Graphic by Nate Barton
Over the past few months, members of BSA and SGA have been working tirelessly to ensure the conversation concerning race relations on campus does not end. Promoting cultural competency, diversity and inclusion on Pepperdine’s campus are complex issues, but we are still making remarkable strides. To keep this conversation about diversity going, it’s important for all students to understand the events that transpired this past year. The movement continues, and we feel it is our job to update you on the progress that has been made.
The Black Student Association organized a demonstration on Nov. 13, 2015 to stand in solidarity with Mizzou and also in reaction to Pepperdine administration’s lack of urgency and unresponsiveness to racially motivated posts on the social app, Yik-Yak.
Participants in the demonstration included Seaver students, faculty and staff who came draped in all black, ready to advocate that their lives matter and deserve to be defended on this campus. Numerous posts on this app dehumanized several ethnic groups on campus, labeling them “monkeys,” accusing them of reverse racism and attacking the Black Lives Matter movement. Several students gathered together to compile a list of specific suggestions. We wanted our voices to be heard, and could only do so by challenging the Pepperdine status quo as we know it.
Post-demonstration, President Andrew K. Benton created an ad hoc group to tackle this issue of cultural competency and diversity in the Pepperdine community. This group currently consists of Seaver students, faculty, staff and administration. All of us are working diligently as we discuss and work toward how we can make the campus climate more inclusive and accepting of all students.
So what has happened since last year? After careful review of the suggestions listed and copious amounts of discussion, It was decided that banning Yik Yak from all Pepperdine internet servers or Wi-Fi connections would just become a bandage on a much larger issue at hand. The issue of transforming the hearts and minds is the ultimate goal, and one way this can be achieved is by creating innovative ways for students of color to be represented on campus.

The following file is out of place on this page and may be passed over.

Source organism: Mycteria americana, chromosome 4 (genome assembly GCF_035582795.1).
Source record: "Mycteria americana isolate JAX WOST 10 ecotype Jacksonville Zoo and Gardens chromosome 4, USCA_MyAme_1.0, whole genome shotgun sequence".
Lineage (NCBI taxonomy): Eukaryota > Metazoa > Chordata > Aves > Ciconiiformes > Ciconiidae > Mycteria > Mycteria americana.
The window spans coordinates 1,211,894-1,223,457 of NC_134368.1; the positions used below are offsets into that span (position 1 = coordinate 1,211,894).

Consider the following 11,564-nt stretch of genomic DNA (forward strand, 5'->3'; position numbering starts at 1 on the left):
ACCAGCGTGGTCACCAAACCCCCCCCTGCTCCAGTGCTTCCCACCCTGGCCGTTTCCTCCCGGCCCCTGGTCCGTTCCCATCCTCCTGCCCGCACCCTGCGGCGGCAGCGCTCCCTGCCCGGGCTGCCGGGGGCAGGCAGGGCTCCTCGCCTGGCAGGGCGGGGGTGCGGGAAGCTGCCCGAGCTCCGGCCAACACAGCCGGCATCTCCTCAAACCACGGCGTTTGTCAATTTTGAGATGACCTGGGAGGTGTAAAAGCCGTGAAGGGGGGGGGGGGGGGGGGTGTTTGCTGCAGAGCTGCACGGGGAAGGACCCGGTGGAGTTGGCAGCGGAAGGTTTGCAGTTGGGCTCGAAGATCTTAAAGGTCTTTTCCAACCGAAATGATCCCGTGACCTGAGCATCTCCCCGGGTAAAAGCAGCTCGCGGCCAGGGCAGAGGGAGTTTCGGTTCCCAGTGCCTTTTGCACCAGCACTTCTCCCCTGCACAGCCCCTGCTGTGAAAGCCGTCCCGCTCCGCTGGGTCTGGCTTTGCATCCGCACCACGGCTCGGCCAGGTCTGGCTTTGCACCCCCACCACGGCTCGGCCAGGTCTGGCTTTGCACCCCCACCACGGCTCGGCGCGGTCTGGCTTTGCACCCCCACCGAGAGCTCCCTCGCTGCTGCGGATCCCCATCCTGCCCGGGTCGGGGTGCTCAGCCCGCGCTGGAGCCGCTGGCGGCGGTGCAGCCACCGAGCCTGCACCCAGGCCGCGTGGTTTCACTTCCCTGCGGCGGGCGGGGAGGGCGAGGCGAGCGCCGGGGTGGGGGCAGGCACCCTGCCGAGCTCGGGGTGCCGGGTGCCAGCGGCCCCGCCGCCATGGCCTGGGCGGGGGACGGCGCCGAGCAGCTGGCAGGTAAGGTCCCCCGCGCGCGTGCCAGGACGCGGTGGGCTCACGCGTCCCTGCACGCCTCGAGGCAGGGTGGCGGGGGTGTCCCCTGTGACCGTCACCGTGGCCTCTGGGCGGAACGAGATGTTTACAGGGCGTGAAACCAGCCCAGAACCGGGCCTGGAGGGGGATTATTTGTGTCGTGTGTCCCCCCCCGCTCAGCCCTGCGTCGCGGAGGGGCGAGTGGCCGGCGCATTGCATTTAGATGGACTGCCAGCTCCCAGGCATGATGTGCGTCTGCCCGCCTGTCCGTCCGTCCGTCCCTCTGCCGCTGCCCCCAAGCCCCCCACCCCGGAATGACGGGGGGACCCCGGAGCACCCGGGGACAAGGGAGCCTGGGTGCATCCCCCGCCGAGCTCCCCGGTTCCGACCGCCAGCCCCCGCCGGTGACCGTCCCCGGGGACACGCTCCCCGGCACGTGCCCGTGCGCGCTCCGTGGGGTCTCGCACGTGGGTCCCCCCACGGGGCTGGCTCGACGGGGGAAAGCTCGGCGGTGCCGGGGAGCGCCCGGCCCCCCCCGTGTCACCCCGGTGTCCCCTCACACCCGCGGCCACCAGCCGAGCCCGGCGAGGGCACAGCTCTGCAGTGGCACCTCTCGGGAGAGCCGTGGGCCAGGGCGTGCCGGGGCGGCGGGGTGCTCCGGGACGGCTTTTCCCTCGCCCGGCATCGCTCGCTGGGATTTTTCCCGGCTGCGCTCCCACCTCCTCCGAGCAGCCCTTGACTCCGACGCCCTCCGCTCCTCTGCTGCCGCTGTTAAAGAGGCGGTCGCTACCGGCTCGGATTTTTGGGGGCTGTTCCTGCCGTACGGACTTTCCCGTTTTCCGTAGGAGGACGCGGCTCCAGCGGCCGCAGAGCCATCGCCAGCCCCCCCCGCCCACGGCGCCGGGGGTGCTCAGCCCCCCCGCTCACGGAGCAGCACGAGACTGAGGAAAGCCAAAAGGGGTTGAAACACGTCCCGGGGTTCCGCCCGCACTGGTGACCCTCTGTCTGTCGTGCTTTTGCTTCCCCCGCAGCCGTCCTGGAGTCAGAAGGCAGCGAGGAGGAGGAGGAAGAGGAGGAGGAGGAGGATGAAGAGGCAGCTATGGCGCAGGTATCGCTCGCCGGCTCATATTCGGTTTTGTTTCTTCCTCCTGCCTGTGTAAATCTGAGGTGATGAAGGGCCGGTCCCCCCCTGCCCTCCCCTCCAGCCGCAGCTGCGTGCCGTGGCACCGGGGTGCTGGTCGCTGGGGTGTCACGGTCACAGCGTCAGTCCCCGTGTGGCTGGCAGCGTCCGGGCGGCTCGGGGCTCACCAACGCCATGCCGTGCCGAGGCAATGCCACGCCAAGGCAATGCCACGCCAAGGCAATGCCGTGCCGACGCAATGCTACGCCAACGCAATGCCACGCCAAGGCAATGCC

Other areas of progress include the big white space next to the fireplace: Yes, the mural is gone. This has been a major breakthrough, but we are still advocating for the complete removal of the Christopher Columbus statue. The conversations about what the university could do with it are lead by the steadfast hard-work and dedication of concerned students, still pushing for some form of change in regards to the statue.
We will also continue to push for the development of a general education requirement course that focuses on cultural competency, diversity and inclusion. Currently, there is a GE task force comprised of students and faculty from various cultural backgrounds and disciplines that are working to see this suggestion come to fruition.
With all of this being said, I recognize that Pepperdine is a world-class institution with an enormous amount of potential. However, it is imperative that we move more expediently when it comes to achieving cultural competency and diversity for the entire university. Yes, we are top 50, but numbers are meaningless if we are not providing a safe and comfortable space for students of color.
On May 9, 2006 Congressman Solomon Ortiz stated on National Teachers Day, “Education is the key to success.” If Pepperdine continues to fail at educating its students on these crucial topics, we will no longer be able to critique the problem; we will become a part of it. We must step out of our comfort zones and arrive at a place where we can unapologetically celebrate each and every student.
It is the job of administrators, faculty, staff and students to continue to advocate for inclusivity, so one day each of us can look back and be proud that we were a part of this community. It’s in our spirit and our mission to get there, and it’s important we maintain our momentum along the way.
Follow the BSA on Instagram: @PepperdineBSA